In such an environment of political indecisiveness it strikes me as very unlikely that far reaching economic decisions can be executed by weak political leaders. Much more probable that either a muddle through around some compromise relatively close to the status quo is pursued or the proverbial can is kicked further down the road – towards a further extension of the transition period, as now frequently suggested. Neither would be ideal, but certainly far less dramatic than the different opinion influencers are trying to portray April 2019 to be. I take comfort that capital markets appear to see it similar, with the value of £-Sterling recovering towards its pre-Salzburg levels rather than taking much note of the rising crescendo of the no-deal Brexit scaremongering that took hold of the public debate over the week.

In the US where a populist is in power the situation is slightly different. Trump’s fiscal stimulus fireworks are beginning to shine less brightly, while the potential for collateral damage from his trade disputes with China are beginning to hold back business investment. The free trade agreements his administration reached this week with both South Korea and Japan make it seem less likely that the US will descend into a global trade war, but there are various rational arguments that suggest that Trump’s America First dispute with China is not ending any time soon.

The difficulty is that rational arguments require rational politicians or at least decision making that follows historical precedent. Neither can be assumed for Trump and so it is preferable to go by those metrics that are more predictable. From this angle, the decoupling of US growth and stock market valuations from the rest of the world ended or at least paused over the course of September. Europe has not quite taken back the lead, but Japan’s and the previously beaten up UK stock markets did.

In Europe much focus was once again on Italy, with fears for its bond market dragging down equities as the populist government hiked the budget deficit to 2.4%, much to the disapproval of the EU’s leadership. We would note that 2.4% remains substantially below the EU’s imposed 3% of GDP deficit limit while also still constituting a primary budget surplus – before interest payments. We are not the only ones who believe that Italy should be permitted some fiscal slack given its economic reform burdens and the fact it shoulders much of Europe’s immigration pressures from Africa. Germany’s politicians would do well to remember that they exceeded the EU’s budget guidelines far more substantially in the early 2000’s when they had become ‘the sick man of Europe’.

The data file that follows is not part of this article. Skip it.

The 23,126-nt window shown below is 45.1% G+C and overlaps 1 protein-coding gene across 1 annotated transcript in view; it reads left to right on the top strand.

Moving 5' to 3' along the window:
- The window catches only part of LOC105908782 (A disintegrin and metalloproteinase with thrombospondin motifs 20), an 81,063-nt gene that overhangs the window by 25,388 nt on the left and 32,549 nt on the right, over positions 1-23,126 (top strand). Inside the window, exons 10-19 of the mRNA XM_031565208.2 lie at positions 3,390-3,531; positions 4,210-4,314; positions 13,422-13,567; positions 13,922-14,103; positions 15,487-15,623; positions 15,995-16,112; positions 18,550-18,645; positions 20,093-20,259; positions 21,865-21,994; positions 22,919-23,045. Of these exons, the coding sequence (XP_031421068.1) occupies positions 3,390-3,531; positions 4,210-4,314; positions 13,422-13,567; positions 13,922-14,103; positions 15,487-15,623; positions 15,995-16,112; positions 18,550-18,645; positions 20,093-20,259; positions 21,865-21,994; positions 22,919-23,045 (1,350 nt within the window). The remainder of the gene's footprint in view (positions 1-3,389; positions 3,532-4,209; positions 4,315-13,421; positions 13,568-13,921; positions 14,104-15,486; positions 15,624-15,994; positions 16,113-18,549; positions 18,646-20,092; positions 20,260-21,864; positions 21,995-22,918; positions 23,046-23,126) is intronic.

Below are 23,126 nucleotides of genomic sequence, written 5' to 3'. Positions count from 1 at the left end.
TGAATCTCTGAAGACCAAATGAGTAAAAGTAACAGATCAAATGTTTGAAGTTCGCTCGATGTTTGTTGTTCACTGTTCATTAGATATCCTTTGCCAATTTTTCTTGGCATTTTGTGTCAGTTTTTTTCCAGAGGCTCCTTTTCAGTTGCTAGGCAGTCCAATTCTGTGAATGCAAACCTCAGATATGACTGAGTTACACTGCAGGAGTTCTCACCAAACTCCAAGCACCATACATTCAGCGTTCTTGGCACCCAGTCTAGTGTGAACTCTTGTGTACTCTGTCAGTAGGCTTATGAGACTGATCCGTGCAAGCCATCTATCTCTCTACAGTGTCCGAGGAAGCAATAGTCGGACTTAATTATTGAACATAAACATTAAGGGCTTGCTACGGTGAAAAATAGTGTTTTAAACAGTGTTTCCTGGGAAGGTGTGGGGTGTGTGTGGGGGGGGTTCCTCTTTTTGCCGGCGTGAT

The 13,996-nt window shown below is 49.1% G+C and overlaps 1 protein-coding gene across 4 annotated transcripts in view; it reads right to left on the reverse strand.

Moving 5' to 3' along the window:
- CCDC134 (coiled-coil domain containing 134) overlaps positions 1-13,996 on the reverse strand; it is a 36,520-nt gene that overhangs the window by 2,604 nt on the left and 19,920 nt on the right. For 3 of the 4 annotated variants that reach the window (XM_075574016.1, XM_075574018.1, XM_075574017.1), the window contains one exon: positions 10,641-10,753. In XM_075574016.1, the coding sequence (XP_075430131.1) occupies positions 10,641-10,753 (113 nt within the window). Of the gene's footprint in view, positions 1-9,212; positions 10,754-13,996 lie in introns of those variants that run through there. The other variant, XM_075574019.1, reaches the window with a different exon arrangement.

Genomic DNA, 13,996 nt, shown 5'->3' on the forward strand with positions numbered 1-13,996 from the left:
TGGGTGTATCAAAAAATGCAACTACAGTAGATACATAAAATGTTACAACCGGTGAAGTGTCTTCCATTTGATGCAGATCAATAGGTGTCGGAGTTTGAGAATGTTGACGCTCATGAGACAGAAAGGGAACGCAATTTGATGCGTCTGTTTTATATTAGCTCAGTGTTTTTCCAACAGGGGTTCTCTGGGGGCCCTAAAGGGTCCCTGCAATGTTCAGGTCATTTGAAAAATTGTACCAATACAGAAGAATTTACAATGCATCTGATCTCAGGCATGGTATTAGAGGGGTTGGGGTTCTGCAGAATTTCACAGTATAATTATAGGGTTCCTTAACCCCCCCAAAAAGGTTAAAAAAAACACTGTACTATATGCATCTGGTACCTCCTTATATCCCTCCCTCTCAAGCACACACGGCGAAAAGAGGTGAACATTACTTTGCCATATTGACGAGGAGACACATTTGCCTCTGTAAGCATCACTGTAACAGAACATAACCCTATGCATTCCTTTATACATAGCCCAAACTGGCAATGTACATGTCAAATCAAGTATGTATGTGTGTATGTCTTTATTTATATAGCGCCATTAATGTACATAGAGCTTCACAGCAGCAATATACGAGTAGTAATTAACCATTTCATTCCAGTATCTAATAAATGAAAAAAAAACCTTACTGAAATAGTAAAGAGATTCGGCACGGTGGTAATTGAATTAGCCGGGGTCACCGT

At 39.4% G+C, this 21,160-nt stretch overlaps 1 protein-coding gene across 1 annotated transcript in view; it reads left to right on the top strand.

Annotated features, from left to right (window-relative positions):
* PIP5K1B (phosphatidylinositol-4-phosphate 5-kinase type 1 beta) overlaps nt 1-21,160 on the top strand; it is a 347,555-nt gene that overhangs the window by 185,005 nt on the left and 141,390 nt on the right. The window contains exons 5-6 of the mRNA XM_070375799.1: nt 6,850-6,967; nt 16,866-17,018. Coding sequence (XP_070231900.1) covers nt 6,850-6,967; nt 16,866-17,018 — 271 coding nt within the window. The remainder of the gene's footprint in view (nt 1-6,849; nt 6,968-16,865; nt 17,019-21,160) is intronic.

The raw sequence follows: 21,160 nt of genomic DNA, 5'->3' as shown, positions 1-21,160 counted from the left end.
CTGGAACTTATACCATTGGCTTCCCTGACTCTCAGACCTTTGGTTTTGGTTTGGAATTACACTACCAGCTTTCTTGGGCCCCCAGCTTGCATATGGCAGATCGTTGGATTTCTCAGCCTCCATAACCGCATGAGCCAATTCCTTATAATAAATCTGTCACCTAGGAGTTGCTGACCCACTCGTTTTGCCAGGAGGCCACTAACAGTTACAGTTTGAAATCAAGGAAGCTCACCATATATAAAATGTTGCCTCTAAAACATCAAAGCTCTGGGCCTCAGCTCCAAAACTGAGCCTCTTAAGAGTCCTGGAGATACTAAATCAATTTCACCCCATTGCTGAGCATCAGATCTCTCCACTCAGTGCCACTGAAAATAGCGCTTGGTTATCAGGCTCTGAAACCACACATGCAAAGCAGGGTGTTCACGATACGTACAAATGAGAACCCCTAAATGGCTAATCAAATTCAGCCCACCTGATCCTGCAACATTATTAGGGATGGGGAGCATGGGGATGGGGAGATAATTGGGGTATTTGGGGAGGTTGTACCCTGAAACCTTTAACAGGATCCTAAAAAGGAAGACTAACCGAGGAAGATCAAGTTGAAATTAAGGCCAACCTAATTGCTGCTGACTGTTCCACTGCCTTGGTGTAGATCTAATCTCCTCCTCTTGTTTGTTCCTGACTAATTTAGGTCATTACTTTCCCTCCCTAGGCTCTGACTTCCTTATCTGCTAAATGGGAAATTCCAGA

From this perspective the pressure on Italian bonds appears somewhat an overreaction, although admittedly it should serve as a warning shot to the populists in government that if they take their fiscal initiative any further, then every additional Euro of stimulus may lead to an equal or higher debt servicing burden for Italian businesses, households and the government itself.
From this perspective it is not too far off the mark to conclude that the strong economic upward momentum which at the beginning of the year had led to fears of a disorderly bond investor exodus, has now been largely contained by political malfunctioning. The robustness of the global economic growth picture should mean that upward momentum can be maintained despite the political headwinds, while an overshooting that would destabilise fragile bond markets should be contained for the foreseeable future. From this angle it may be more understandable why stock markets have had a good September, even though political progress seems to have gone into reverse.